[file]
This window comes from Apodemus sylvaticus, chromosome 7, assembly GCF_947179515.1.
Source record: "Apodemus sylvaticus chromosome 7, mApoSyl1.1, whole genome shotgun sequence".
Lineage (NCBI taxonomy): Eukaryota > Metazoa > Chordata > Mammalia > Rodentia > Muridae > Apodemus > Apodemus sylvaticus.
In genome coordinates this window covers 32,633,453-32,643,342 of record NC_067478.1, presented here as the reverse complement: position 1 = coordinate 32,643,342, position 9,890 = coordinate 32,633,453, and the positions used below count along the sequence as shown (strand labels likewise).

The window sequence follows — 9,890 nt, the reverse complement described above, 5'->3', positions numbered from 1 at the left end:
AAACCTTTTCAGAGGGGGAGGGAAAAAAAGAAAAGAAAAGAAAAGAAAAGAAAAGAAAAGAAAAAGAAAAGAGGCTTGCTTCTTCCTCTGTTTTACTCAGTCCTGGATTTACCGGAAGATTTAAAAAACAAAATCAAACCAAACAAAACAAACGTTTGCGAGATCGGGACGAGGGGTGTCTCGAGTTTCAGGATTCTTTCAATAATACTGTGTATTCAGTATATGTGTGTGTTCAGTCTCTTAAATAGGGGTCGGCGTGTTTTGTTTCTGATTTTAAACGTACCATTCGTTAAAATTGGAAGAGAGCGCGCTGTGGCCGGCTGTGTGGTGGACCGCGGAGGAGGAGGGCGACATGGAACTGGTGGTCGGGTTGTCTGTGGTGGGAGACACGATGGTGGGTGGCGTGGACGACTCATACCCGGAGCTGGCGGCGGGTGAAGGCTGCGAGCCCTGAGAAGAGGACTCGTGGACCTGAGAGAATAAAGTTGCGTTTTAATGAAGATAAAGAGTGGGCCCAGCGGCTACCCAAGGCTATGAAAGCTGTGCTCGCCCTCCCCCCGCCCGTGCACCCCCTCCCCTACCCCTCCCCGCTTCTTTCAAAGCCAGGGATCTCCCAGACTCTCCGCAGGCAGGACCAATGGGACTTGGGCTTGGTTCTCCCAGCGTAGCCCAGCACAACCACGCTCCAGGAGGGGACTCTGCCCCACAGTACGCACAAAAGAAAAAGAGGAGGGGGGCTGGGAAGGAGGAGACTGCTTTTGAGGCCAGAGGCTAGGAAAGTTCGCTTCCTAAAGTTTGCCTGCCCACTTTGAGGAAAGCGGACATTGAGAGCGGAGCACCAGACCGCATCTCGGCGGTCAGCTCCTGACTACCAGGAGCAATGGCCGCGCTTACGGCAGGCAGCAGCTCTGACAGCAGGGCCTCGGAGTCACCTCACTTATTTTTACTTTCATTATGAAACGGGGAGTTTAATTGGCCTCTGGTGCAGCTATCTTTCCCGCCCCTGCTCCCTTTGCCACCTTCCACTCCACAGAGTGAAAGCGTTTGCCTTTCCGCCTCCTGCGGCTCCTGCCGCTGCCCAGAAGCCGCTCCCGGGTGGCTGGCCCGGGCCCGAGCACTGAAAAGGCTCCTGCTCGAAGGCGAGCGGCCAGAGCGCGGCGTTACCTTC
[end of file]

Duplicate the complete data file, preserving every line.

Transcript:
This window comes from Apodemus sylvaticus, chromosome 7, assembly GCF_947179515.1.
Source record: "Apodemus sylvaticus chromosome 7, mApoSyl1.1, whole genome shotgun sequence".
Lineage (NCBI taxonomy): Eukaryota > Metazoa > Chordata > Mammalia > Rodentia > Muridae > Apodemus > Apodemus sylvaticus.
In genome coordinates this window covers 32,633,453-32,643,342 of record NC_067478.1, presented here as the reverse complement: position 1 = coordinate 32,643,342, position 9,890 = coordinate 32,633,453, and the positions used below count along the sequence as shown (strand labels likewise).

The window sequence follows — 9,890 nt, the reverse complement described above, 5'->3', positions numbered from 1 at the left end:
AAACCTTTTCAGAGGGGGAGGGAAAAAAAGAAAAGAAAAGAAAAGAAAAGAAAAGAAAAGAAAAAGAAAAGAGGCTTGCTTCTTCCTCTGTTTTACTCAGTCCTGGATTTACCGGAAGATTTAAAAAACAAAATCAAACCAAACAAAACAAACGTTTGCGAGATCGGGACGAGGGGTGTCTCGAGTTTCAGGATTCTTTCAATAATACTGTGTATTCAGTATATGTGTGTGTTCAGTCTCTTAAATAGGGGTCGGCGTGTTTTGTTTCTGATTTTAAACGTACCATTCGTTAAAATTGGAAGAGAGCGCGCTGTGGCCGGCTGTGTGGTGGACCGCGGAGGAGGAGGGCGACATGGAACTGGTGGTCGGGTTGTCTGTGGTGGGAGACACGATGGTGGGTGGCGTGGACGACTCATACCCGGAGCTGGCGGCGGGTGAAGGCTGCGAGCCCTGAGAAGAGGACTCGTGGACCTGAGAGAATAAAGTTGCGTTTTAATGAAGATAAAGAGTGGGCCCAGCGGCTACCCAAGGCTATGAAAGCTGTGCTCGCCCTCCCCCCGCCCGTGCACCCCCTCCCCTACCCCTCCCCGCTTCTTTCAAAGCCAGGGATCTCCCAGACTCTCCGCAGGCAGGACCAATGGGACTTGGGCTTGGTTCTCCCAGCGTAGCCCAGCACAACCACGCTCCAGGAGGGGACTCTGCCCCACAGTACGCACAAAAGAAAAAGAGGAGGGGGGCTGGGAAGGAGGAGACTGCTTTTGAGGCCAGAGGCTAGGAAAGTTCGCTTCCTAAAGTTTGCCTGCCCACTTTGAGGAAAGCGGACATTGAGAGCGGAGCACCAGACCGCATCTCGGCGGTCAGCTCCTGACTACCAGGAGCAATGGCCGCGCTTACGGCAGGCAGCAGCTCTGACAGCAGGGCCTCGGAGTCACCTCACTTATTTTTACTTTCATTATGAAACGGGGAGTTTAATTGGCCTCTGGTGCAGCTATCTTTCCCGCCCCTGCTCCCTTTGCCACCTTCCACTCCACAGAGTGAAAGCGTTTGCCTTTCCGCCTCCTGCGGCTCCTGCCGCTGCCCAGAAGCCGCTCCCGGGTGGCTGGCCCGGGCCCGAGCACTGAAAAGGCTCCTGCTCGAAGGCGAGCGGCCAGAGCGCGGCGTTACCTTC